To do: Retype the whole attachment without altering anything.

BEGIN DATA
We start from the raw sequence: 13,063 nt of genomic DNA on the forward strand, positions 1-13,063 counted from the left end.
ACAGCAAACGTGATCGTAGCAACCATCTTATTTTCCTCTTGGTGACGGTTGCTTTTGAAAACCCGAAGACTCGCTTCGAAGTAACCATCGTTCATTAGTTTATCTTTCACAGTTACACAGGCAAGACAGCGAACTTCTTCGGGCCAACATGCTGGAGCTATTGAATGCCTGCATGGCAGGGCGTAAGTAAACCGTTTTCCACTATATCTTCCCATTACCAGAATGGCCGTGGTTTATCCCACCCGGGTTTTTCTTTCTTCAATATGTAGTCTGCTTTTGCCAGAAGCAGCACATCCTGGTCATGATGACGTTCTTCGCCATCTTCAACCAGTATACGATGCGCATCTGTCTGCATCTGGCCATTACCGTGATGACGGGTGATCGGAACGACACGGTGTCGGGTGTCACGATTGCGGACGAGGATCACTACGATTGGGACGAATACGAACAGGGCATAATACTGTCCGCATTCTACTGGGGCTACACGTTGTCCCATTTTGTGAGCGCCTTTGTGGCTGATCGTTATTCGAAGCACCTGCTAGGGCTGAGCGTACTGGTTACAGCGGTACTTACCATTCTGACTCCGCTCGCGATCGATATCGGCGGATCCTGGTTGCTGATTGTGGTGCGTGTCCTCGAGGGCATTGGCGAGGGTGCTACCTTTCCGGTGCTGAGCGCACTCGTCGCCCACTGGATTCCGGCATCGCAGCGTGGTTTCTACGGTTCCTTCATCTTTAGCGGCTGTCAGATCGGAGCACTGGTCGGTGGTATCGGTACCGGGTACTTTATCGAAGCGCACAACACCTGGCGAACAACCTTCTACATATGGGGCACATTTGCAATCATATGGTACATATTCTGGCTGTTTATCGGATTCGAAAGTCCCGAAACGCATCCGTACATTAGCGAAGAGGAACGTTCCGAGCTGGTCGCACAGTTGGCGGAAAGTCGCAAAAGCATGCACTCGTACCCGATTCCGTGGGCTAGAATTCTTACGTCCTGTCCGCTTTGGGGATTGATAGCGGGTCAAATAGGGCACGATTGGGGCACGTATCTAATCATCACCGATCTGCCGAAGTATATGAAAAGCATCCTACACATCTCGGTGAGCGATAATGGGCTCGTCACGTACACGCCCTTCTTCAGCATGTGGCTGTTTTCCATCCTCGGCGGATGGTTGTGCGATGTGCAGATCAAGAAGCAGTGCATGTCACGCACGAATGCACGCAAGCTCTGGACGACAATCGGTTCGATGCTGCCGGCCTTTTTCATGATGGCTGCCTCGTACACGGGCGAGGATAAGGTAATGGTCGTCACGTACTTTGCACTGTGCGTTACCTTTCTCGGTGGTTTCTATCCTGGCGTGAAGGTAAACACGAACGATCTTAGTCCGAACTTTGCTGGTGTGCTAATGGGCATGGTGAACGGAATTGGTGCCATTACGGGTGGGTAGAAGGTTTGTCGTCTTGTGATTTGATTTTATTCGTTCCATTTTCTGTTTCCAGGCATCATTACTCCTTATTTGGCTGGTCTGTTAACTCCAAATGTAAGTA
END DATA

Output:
We start from the raw sequence: 13,063 nt of genomic DNA on the forward strand, positions 1-13,063 counted from the left end.
ACAGCAAACGTGATCGTAGCAACCATCTTATTTTCCTCTTGGTGACGGTTGCTTTTGAAAACCCGAAGACTCGCTTCGAAGTAACCATCGTTCATTAGTTTATCTTTCACAGTTACACAGGCAAGACAGCGAACTTCTTCGGGCCAACATGCTGGAGCTATTGAATGCCTGCATGGCAGGGCGTAAGTAAACCGTTTTCCACTATATCTTCCCATTACCAGAATGGCCGTGGTTTATCCCACCCGGGTTTTTCTTTCTTCAATATGTAGTCTGCTTTTGCCAGAAGCAGCACATCCTGGTCATGATGACGTTCTTCGCCATCTTCAACCAGTATACGATGCGCATCTGTCTGCATCTGGCCATTACCGTGATGACGGGTGATCGGAACGACACGGTGTCGGGTGTCACGATTGCGGACGAGGATCACTACGATTGGGACGAATACGAACAGGGCATAATACTGTCCGCATTCTACTGGGGCTACACGTTGTCCCATTTTGTGAGCGCCTTTGTGGCTGATCGTTATTCGAAGCACCTGCTAGGGCTGAGCGTACTGGTTACAGCGGTACTTACCATTCTGACTCCGCTCGCGATCGATATCGGCGGATCCTGGTTGCTGATTGTGGTGCGTGTCCTCGAGGGCATTGGCGAGGGTGCTACCTTTCCGGTGCTGAGCGCACTCGTCGCCCACTGGATTCCGGCATCGCAGCGTGGTTTCTACGGTTCCTTCATCTTTAGCGGCTGTCAGATCGGAGCACTGGTCGGTGGTATCGGTACCGGGTACTTTATCGAAGCGCACAACACCTGGCGAACAACCTTCTACATATGGGGCACATTTGCAATCATATGGTACATATTCTGGCTGTTTATCGGATTCGAAAGTCCCGAAACGCATCCGTACATTAGCGAAGAGGAACGTTCCGAGCTGGTCGCACAGTTGGCGGAAAGTCGCAAAAGCATGCACTCGTACCCGATTCCGTGGGCTAGAATTCTTACGTCCTGTCCGCTTTGGGGATTGATAGCGGGTCAAATAGGGCACGATTGGGGCACGTATCTAATCATCACCGATCTGCCGAAGTATATGAAAAGCATCCTACACATCTCGGTGAGCGATAATGGGCTCGTCACGTACACGCCCTTCTTCAGCATGTGGCTGTTTTCCATCCTCGGCGGATGGTTGTGCGATGTGCAGATCAAGAAGCAGTGCATGTCACGCACGAATGCACGCAAGCTCTGGACGACAATCGGTTCGATGCTGCCGGCCTTTTTCATGATGGCTGCCTCGTACACGGGCGAGGATAAGGTAATGGTCGTCACGTACTTTGCACTGTGCGTTACCTTTCTCGGTGGTTTCTATCCTGGCGTGAAGGTAAACACGAACGATCTTAGTCCGAACTTTGCTGGTGTGCTAATGGGCATGGTGAACGGAATTGGTGCCATTACGGGTGGGTAGAAGGTTTGTCGTCTTGTGATTTGATTTTATTCGTTCCATTTTCTGTTTCCAGGCATCATTACTCCTTATTTGGCTGGTCTGTTAACTCCAAATGTAAGTA